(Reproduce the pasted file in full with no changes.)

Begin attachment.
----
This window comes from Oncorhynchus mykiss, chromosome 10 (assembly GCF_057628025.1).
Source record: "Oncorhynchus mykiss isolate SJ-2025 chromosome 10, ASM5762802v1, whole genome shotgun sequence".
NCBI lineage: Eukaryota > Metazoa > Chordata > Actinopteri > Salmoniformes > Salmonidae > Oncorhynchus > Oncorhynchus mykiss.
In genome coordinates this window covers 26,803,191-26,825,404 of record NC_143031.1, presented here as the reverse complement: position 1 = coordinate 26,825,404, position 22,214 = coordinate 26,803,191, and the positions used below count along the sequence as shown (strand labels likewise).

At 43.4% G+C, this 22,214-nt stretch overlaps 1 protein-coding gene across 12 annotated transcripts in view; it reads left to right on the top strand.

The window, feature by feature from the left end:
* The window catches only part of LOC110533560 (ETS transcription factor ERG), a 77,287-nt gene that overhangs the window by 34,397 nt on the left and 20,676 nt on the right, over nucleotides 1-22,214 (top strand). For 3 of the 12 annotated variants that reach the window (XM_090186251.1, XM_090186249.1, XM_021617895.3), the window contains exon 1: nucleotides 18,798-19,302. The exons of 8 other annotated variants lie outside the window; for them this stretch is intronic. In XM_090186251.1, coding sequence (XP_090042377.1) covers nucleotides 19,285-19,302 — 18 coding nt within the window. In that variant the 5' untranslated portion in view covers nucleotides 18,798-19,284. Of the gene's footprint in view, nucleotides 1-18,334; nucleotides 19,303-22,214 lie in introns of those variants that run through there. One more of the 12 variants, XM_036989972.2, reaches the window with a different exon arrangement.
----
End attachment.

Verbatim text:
This window comes from Oncorhynchus mykiss, chromosome 10 (assembly GCF_057628025.1).
Source record: "Oncorhynchus mykiss isolate SJ-2025 chromosome 10, ASM5762802v1, whole genome shotgun sequence".
NCBI lineage: Eukaryota > Metazoa > Chordata > Actinopteri > Salmoniformes > Salmonidae > Oncorhynchus > Oncorhynchus mykiss.
In genome coordinates this window covers 26,803,191-26,825,404 of record NC_143031.1, presented here as the reverse complement: position 1 = coordinate 26,825,404, position 22,214 = coordinate 26,803,191, and the positions used below count along the sequence as shown (strand labels likewise).

At 43.4% G+C, this 22,214-nt stretch overlaps 1 protein-coding gene across 12 annotated transcripts in view; it reads left to right on the top strand.

The window, feature by feature from the left end:
* The window catches only part of LOC110533560 (ETS transcription factor ERG), a 77,287-nt gene that overhangs the window by 34,397 nt on the left and 20,676 nt on the right, over nucleotides 1-22,214 (top strand). For 3 of the 12 annotated variants that reach the window (XM_090186251.1, XM_090186249.1, XM_021617895.3), the window contains exon 1: nucleotides 18,798-19,302. The exons of 8 other annotated variants lie outside the window; for them this stretch is intronic. In XM_090186251.1, coding sequence (XP_090042377.1) covers nucleotides 19,285-19,302 — 18 coding nt within the window. In that variant the 5' untranslated portion in view covers nucleotides 18,798-19,284. Of the gene's footprint in view, nucleotides 1-18,334; nucleotides 19,303-22,214 lie in introns of those variants that run through there. One more of the 12 variants, XM_036989972.2, reaches the window with a different exon arrangement.